Beyond that, “Smuggler’s Blues” gets back to the format for most Archer episodes from the first four seasons: There’s a mission in some exotic locale, Archer and a few other characters get into the thick of it, and then there’s some sort of action-packed resolution. Meanwhile, back at the home base, some of the other characters have a wacky adventure that’s a little more small stakes. The episode speaks to both the strengths and weaknesses of serialization, actually, because by the time the cliffhanger rolls around, I’m excited to see how the guys will get out of prison in the next few episodes (and to see if Archer gets a tiger). But the way to that point was so convoluted—with the characters having to lay out so much information about the lay of the land—that the exposition got in the way of the humor from time to time, unless you think it’s inherently funny that Archer knows so much about the inner politics of Colombia (which I guess is at least theoretically humorous).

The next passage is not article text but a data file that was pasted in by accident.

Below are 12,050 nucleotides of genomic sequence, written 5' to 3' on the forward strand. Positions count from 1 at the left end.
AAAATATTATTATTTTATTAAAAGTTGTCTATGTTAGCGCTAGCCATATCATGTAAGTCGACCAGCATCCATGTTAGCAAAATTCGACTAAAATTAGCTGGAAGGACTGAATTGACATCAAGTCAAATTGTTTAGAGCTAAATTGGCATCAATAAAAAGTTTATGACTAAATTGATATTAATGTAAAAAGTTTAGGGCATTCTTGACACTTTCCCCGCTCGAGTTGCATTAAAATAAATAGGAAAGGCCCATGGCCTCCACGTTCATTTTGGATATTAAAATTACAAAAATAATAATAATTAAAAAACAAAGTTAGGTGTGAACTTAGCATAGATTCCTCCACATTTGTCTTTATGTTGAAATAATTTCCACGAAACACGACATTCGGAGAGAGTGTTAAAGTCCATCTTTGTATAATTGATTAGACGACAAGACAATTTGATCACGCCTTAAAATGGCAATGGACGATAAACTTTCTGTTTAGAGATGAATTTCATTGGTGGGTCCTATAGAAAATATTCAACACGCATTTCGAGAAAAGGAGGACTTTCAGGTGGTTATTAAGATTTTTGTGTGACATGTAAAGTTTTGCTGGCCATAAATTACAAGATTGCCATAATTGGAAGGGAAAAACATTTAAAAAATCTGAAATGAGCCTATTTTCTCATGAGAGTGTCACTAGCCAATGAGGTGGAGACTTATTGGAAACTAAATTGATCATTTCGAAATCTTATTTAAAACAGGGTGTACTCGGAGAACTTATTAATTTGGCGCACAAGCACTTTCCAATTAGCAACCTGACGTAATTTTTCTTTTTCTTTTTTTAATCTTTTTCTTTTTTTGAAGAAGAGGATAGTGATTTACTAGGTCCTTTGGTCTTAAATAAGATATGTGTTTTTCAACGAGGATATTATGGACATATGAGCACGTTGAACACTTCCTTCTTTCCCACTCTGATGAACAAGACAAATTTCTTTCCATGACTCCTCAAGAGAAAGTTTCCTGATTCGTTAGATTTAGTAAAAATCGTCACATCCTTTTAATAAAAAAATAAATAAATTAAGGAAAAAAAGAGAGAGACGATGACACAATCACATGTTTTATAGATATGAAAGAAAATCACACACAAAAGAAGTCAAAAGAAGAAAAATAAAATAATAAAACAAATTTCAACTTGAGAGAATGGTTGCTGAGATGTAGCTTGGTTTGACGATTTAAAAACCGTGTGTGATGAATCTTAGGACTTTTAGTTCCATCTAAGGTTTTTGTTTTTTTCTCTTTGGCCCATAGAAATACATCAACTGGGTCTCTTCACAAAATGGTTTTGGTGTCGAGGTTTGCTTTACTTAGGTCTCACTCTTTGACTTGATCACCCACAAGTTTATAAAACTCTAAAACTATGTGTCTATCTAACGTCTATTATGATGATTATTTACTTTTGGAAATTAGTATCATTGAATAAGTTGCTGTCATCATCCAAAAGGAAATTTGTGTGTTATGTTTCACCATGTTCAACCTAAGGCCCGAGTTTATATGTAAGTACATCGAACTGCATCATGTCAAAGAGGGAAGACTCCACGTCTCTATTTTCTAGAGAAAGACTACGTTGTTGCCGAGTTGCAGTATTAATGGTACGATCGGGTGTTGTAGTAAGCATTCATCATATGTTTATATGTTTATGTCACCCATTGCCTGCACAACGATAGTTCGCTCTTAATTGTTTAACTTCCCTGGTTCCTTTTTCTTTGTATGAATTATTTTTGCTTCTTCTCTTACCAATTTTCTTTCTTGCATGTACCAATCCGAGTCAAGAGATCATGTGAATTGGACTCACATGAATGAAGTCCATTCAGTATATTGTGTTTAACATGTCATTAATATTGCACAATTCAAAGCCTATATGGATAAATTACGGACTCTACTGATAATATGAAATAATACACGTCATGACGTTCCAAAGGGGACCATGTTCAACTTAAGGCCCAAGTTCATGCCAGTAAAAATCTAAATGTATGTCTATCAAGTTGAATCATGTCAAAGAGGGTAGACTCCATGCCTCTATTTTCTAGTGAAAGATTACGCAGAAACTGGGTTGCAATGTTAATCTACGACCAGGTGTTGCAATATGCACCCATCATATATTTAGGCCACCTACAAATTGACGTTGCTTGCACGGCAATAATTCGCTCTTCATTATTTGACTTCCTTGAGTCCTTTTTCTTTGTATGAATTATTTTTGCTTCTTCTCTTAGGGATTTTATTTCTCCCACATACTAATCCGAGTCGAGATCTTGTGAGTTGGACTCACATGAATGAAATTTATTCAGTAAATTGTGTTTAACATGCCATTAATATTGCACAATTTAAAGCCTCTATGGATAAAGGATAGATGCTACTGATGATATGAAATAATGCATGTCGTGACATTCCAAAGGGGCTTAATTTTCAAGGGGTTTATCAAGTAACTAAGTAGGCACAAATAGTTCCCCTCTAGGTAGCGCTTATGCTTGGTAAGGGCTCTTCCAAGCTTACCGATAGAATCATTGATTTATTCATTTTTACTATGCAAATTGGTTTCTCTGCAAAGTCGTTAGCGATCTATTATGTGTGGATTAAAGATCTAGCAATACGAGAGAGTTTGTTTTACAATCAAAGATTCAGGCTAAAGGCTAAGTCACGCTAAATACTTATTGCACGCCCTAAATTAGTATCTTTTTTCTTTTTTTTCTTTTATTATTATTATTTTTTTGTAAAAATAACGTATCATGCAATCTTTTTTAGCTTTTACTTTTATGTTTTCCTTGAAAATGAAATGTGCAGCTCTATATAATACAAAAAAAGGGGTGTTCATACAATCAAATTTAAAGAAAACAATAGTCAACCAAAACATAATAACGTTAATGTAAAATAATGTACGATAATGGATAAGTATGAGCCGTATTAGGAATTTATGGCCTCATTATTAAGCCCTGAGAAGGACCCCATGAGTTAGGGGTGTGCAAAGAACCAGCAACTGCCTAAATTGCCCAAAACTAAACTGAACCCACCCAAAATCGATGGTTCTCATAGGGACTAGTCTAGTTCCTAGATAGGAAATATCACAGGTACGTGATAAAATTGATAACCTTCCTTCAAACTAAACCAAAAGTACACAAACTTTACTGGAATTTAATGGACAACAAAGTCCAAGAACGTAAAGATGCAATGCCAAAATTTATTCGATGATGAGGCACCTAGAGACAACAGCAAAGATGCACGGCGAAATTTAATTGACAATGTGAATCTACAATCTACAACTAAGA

At the same time, I was just happy to have a mission-based plot again. I’ve enjoyed the shenanigans of the last few episodes, and I’ve liked the way they’ve dug deep into these characters and their relationships to see what makes them tick. But sooner or later, you just want to see Archer out in the field, getting into crazy fights with people and seducing beautiful women (though in this case, the beautiful woman not only seduced him but was far, far too much for him in almost every way). The world of the series’ fictional drug trade has suffered a bit for not having some of the recurring players that the ISIS setting could draw upon. Indeed, this season has mostly tried to come up with reasons to shove those old characters into this new setting, when it’s bothered. The Colombian setting was the first time that I felt like the show had stumbled onto something in this new world that it could use again, particularly in the figure of “La Madrina,” who’s the aforementioned sexy lady who proves to be too much for Archer, both drinking and sexing him under the table before revealing herself to be a police officer under deep cover and sending him to prison. (That she’d probably prefer to not be exposed is why everybody’s pretty sure they’re going to die in said prison.)